Tag Archives: the national archives

Transcripts and indexes

The release of the 1921 census returns for England and Wales earlier this year led to some (fairly heated) discussion on social media regarding the quality of the transcription provided by Findmypast, the National Archives’ commercial partners in the online … Continue reading

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The original and best

This blog is dedicated to the memory of genealogist Lorine McGinnis Schulze who passed away recently. I had the pleasure of working for Lorine over the past few years, transcribing several early English wills for her. Lorine’s enthusiasm for the … Continue reading

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When Digitisation Goes Bad Part I: The Night Of The Living Death Duties

This is the first part of the latest in a series of blog posts looking at the some of the problems behind the way that we access family history sources via the major commercial websites. In previous posts I’ve looked … Continue reading

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Please Release Me…

…being a very brief history of the releases of the English & Welsh census returns. We need to understand right from the start that the primary purpose of the census has never been to produce a resource for the benefit … Continue reading

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The Last of the Moultings

On 2 February 1974, a 72-year old woman called Gladys Elizabeth Moulting died in Canvey Island, Essex. I know very little about Gladys, except that she was the youngest of two children of George Henry and Harriet Amelia Moulting, that … Continue reading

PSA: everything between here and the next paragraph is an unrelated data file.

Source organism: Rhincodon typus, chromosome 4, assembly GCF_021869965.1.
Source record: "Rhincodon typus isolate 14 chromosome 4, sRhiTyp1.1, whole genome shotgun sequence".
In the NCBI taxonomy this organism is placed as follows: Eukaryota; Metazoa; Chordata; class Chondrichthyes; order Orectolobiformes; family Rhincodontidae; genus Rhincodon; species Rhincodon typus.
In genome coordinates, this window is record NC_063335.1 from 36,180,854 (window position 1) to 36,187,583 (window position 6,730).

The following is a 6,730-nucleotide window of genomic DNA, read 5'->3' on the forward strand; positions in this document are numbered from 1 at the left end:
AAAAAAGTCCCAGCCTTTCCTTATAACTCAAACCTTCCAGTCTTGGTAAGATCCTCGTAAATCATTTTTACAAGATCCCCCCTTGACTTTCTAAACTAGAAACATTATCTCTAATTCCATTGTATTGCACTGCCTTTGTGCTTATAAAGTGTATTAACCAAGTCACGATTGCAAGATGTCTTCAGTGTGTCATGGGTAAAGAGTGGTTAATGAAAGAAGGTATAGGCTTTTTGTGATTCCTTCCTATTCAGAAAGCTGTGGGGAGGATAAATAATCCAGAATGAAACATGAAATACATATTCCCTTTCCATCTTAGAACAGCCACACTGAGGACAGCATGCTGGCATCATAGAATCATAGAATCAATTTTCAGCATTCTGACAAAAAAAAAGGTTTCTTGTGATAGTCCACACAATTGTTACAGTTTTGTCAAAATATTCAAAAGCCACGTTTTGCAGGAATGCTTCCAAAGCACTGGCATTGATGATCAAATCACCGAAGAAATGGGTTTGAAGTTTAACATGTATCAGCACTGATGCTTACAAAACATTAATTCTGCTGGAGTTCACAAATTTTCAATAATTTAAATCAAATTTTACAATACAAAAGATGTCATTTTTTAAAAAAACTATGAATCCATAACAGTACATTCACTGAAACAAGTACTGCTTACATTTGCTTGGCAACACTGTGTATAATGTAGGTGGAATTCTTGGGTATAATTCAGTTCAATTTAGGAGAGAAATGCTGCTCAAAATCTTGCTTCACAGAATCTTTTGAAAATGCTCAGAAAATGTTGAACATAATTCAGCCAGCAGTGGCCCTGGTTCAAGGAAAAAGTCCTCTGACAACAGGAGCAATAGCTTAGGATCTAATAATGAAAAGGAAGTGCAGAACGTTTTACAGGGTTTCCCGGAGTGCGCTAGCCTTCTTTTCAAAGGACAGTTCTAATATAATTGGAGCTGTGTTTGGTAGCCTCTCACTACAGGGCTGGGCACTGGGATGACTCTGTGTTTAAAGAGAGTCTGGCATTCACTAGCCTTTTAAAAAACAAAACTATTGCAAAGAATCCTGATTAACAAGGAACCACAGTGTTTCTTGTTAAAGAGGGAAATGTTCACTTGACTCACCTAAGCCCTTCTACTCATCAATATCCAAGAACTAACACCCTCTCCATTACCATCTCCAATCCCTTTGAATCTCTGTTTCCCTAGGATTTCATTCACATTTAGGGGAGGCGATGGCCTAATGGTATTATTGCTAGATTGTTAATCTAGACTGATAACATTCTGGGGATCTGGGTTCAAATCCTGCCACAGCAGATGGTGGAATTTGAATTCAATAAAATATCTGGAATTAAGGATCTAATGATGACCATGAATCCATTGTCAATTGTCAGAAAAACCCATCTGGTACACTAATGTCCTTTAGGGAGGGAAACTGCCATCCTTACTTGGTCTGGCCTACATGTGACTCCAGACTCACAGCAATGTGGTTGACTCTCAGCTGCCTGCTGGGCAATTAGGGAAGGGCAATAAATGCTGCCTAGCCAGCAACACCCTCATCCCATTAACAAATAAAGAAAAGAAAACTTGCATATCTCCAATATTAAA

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Incorrigible & Worthless

Researching the lives of our military ancestors can be difficult at the best of times but when it comes to retelling the stories of the seven million men and women who served in the British Army during the First World … Continue reading

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Back From The Dead?

This is the second part of the story of Stephen Willis, the Ramsgate hawker, and his parents, Stephen Willis senior and Ellen (née Foley). In the first part, we followed Stephen senior from his birth in Bishopsbourne near Canterbury in … Continue reading

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The Joy of Tithes

When it comes to the 1841 census, one of the greatest disappointments for family historians is that the addresses given, particularly in rural areas, tend to be frustratingly imprecise. More often than not, we just get the name of the … Continue reading

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Death, taxes and the voices of our ancestors

The inspiration behind this post is twofold; firstly, the ongoing work of Dr Laura King, Dr Nick Barratt, Jackie Depelle and many others to encourage closer co-operation between academic historians and genealogists, but more immediately, a tweet by Hallie Rubenhold, … Continue reading

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What would I have done?

I’ve very much enjoyed reading all the recent blogs, tweets and news items marking the 100th anniversary of the passing of the Representation of the People Act (1918); that ground-breaking piece of legislation which gave the vote to women aged … Continue reading

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